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THE TERRIBLE BANQUET
 TITUS was succeeded by his brother Domitian, who
began his reign in a most praiseworthy way.
Unfortunately, however, Domitian was a gambler and a
lover of pleasure. He was lazy, too, and soon banished
all the philosophers and mathematicians from Rome,
saying that he had no use for such tiresome people.
No other emperor ever gave the people so many public
shows. Domitian delighted in the circus, in races of
all kinds, and in all athletic games and tests of
skill. He was a good marksman and a clever archer.
Such was his pride in his skill that he often forced a
slave to stand up before him, at a certain distance,
and then shot arrows between the fingers of his
outspread hand. Of course this was very cruel, because
if the emperor missed his aim, or if the man winced, it
meant either maiming or death to the poor slave.
Domitian, however, was cruel in many things besides
sport, and delighted in killing everything he could lay
hands on. We are told that he never entered a room
without catching, torturing, and killing every fly.
One day a slave was asked whether the emperor were
alone, and he answered: "Yes; there is not even a fly
Domitian's cruelty and vices increased with every day
of his reign, and so did his vanity. As he wished to
enjoy the honors of a triumph, he made an excursion
into Germany, and came back to Rome, bringing his own
slaves dressed to represent captives.
Jealous of the fame of Agricola, the general who had
 subdued Britain, Domitian summoned him home, under the
pretext of rewarding him. While Agricola was in Rome,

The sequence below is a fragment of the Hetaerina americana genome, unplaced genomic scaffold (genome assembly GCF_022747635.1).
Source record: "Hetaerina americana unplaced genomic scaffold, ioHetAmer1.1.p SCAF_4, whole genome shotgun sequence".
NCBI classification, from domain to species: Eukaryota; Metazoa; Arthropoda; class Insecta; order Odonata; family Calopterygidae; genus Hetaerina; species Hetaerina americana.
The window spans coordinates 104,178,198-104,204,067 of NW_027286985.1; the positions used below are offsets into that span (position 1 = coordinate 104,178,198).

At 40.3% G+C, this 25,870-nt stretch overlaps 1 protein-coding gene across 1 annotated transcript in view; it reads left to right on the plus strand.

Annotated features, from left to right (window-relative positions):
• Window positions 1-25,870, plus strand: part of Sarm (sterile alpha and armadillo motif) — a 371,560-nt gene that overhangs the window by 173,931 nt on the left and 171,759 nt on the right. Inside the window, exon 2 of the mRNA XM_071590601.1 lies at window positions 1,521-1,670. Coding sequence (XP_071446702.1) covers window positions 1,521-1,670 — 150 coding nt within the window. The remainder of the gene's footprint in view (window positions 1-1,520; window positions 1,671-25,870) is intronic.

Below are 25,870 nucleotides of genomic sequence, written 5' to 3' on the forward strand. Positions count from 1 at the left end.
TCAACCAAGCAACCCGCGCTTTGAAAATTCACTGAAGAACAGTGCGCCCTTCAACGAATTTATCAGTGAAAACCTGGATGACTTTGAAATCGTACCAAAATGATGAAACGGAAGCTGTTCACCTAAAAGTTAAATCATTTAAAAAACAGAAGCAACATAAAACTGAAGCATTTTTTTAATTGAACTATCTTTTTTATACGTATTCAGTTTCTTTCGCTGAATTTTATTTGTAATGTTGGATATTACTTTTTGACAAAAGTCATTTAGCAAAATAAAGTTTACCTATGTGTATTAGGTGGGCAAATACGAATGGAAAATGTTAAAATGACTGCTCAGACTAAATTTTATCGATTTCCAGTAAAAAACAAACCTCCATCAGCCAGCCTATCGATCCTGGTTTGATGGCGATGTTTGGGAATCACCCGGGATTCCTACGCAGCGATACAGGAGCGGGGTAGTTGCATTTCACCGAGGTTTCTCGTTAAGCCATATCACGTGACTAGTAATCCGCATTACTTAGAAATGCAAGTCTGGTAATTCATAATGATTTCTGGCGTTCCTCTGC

the northern barbarians made several invasions, and the
King of the Dacians inflicted a severe defeat on the
So great, however, was the emperor's jealousy of his
best general, that he made Agricola stay at home rather
than let him win any more victories. Before many
years, too, this great general was found dead, and no
one knew the cause of his death; so the Romans all
believed that Domitian had hired some one to murder
As Domitian was not brave enough to fight the Dacians
himself, he bribed them to return home. Then, coming
back to Rome, he had a triumph awarded him just as if
he had won a great victory. Not content with these
honors, he soon ordered that the Romans should worship
him as a god, and had gold and silver statues of
himself set up in the temples.
Domitian was never so happy as when he could frighten
people, or cause them pain. You will therefore not be
surprised to hear about the strange banquet, or dinner
party, to which he once invited his friends.
When the guests arrived at the palace, they were led to
a room all hung in black. Here they were waited upon
by tiny servants with coal-black faces, hands, and
garments. The couches, too, were spread with black,
and before each guest was a small black column, looking
like a monument, and bearing his name. The guests were
waited upon in silence, and given nothing but "funeral
baked meats," while mournful music, which sounded like
a wail, constantly fell upon their ears.
 Knowing how cruel and capricious Domitian could be, the
guests fancied that their last hour had come, and that
they would leave the banquet hall only to be handed
over to the executioner's hands. Imagine their relief,
therefore, when they were allowed to depart unharmed!
On the next day, the children who had waited upon them
at table, and whose faces and hands had been blackened
only for that occasion, came to bring them the little
columns on which their names were inscribed. These,
too, had lost their funeral hue, and the guests could
now see that they were made of pure gold.